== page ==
Many women with endometriosis conceive naturally even though the condition is frequently associated with fertility problems. Even with severe endometriosis, natural conception may still be possible. However there is a strong relationship between endometriosis and sterility, as it has been observed that 10% of women suffer from endometriosis but 35% of sterile women have it. An added complication is that some types of hormone treatment recommended to alleviate the symptoms of endometriosis can in themselves have a contraceptive action, meaning that women and their partners have difficult choices to make between having children and accessing this type of treatment.

Therefore if you are planning to start a family and experiencing any difficulties in conceiving, it’s a good idea to contact one of our clinics for advice. Before taking what feels at first like a big step, you may like to have a look at our information on what you can expect from your first IVI consultation. It will help to put your mind at rest and provide reassurance that you are not stepping into the unknown. You may also be interested in taking a look at our video introducing IVI: who we are, what we do, our aims and objectives and the record of success that has made us a worldwide leader in reproductive medicine. IVI’s track record speaks for itself: 9 out of 10 couples that consult IVI due to problems with infertility and put their trust in us reach their goal of becoming parents and more than 160,000 babies have so far been born with the help of IVI.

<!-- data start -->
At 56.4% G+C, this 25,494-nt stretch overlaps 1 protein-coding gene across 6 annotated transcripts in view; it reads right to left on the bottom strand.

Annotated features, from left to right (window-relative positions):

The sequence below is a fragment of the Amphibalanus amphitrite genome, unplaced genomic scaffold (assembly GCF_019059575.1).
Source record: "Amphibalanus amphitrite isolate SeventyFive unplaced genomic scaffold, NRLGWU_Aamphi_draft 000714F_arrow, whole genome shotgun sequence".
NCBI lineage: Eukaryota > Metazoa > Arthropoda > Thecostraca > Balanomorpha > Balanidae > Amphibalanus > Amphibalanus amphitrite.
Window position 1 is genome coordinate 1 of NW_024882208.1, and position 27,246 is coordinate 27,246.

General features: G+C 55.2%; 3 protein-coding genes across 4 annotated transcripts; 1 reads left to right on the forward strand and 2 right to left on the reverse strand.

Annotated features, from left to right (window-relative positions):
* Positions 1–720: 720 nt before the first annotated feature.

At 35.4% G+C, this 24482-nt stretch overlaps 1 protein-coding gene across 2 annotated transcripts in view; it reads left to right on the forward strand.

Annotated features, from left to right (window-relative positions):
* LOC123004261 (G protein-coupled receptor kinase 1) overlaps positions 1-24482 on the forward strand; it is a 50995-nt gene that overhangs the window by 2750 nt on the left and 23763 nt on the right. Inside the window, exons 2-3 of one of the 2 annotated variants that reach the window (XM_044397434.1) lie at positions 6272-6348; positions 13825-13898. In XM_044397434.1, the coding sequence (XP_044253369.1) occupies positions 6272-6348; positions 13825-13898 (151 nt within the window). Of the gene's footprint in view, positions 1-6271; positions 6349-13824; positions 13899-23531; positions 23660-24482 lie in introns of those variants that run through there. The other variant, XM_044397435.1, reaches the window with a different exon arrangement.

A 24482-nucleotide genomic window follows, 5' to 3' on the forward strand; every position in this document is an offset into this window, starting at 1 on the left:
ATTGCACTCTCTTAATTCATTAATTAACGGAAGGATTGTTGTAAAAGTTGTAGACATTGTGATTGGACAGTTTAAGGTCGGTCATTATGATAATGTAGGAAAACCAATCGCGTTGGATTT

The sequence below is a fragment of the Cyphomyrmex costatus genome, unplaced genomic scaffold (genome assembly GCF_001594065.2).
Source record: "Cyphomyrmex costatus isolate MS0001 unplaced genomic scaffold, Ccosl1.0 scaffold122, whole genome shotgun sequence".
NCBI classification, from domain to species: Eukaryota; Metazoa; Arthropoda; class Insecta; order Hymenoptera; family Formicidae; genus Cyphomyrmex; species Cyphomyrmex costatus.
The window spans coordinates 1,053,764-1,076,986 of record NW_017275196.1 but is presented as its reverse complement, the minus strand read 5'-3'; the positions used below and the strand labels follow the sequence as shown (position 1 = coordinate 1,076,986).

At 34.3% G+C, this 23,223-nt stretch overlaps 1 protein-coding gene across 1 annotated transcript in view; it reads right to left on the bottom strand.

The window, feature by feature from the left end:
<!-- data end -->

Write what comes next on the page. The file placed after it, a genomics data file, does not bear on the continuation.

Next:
What treatments can help in getting pregnant with endometriosis?